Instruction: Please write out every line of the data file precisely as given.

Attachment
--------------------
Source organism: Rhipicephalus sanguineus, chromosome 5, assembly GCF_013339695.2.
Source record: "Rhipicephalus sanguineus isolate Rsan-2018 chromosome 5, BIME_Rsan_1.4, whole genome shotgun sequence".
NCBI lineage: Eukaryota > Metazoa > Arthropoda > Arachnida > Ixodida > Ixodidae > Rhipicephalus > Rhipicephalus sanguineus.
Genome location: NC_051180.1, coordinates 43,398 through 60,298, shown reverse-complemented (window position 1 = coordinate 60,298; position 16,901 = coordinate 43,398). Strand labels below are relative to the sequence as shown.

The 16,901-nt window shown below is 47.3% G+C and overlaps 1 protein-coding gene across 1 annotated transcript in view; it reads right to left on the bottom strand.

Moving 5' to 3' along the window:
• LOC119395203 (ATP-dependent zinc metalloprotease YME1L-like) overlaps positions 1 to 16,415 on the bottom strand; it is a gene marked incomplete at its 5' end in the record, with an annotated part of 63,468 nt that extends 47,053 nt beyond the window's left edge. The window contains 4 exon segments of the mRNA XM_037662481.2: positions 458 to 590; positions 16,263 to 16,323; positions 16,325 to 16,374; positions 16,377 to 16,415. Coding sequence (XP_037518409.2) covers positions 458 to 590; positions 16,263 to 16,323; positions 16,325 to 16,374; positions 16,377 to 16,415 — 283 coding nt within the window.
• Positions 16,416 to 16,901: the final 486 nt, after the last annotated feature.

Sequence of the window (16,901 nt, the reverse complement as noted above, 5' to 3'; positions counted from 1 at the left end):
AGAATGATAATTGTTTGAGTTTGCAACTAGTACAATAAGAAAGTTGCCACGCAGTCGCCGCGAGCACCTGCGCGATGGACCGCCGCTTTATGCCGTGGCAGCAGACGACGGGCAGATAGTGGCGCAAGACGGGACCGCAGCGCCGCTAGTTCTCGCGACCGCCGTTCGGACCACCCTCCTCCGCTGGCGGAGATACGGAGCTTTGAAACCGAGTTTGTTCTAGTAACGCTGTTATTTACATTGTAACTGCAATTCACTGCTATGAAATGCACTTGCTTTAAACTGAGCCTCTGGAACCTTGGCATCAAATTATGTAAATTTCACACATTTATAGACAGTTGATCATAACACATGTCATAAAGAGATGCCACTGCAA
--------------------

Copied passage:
Source organism: Rhipicephalus sanguineus, chromosome 5, assembly GCF_013339695.2.
Source record: "Rhipicephalus sanguineus isolate Rsan-2018 chromosome 5, BIME_Rsan_1.4, whole genome shotgun sequence".
NCBI lineage: Eukaryota > Metazoa > Arthropoda > Arachnida > Ixodida > Ixodidae > Rhipicephalus > Rhipicephalus sanguineus.
Genome location: NC_051180.1, coordinates 43,398 through 60,298, shown reverse-complemented (window position 1 = coordinate 60,298; position 16,901 = coordinate 43,398). Strand labels below are relative to the sequence as shown.

The 16,901-nt window shown below is 47.3% G+C and overlaps 1 protein-coding gene across 1 annotated transcript in view; it reads right to left on the bottom strand.

Moving 5' to 3' along the window:
• LOC119395203 (ATP-dependent zinc metalloprotease YME1L-like) overlaps positions 1 to 16,415 on the bottom strand; it is a gene marked incomplete at its 5' end in the record, with an annotated part of 63,468 nt that extends 47,053 nt beyond the window's left edge. The window contains 4 exon segments of the mRNA XM_037662481.2: positions 458 to 590; positions 16,263 to 16,323; positions 16,325 to 16,374; positions 16,377 to 16,415. Coding sequence (XP_037518409.2) covers positions 458 to 590; positions 16,263 to 16,323; positions 16,325 to 16,374; positions 16,377 to 16,415 — 283 coding nt within the window.
• Positions 16,416 to 16,901: the final 486 nt, after the last annotated feature.

Sequence of the window (16,901 nt, the reverse complement as noted above, 5' to 3'; positions counted from 1 at the left end):
AGAATGATAATTGTTTGAGTTTGCAACTAGTACAATAAGAAAGTTGCCACGCAGTCGCCGCGAGCACCTGCGCGATGGACCGCCGCTTTATGCCGTGGCAGCAGACGACGGGCAGATAGTGGCGCAAGACGGGACCGCAGCGCCGCTAGTTCTCGCGACCGCCGTTCGGACCACCCTCCTCCGCTGGCGGAGATACGGAGCTTTGAAACCGAGTTTGTTCTAGTAACGCTGTTATTTACATTGTAACTGCAATTCACTGCTATGAAATGCACTTGCTTTAAACTGAGCCTCTGGAACCTTGGCATCAAATTATGTAAATTTCACACATTTATAGACAGTTGATCATAACACATGTCATAAAGAGATGCCACTGCAA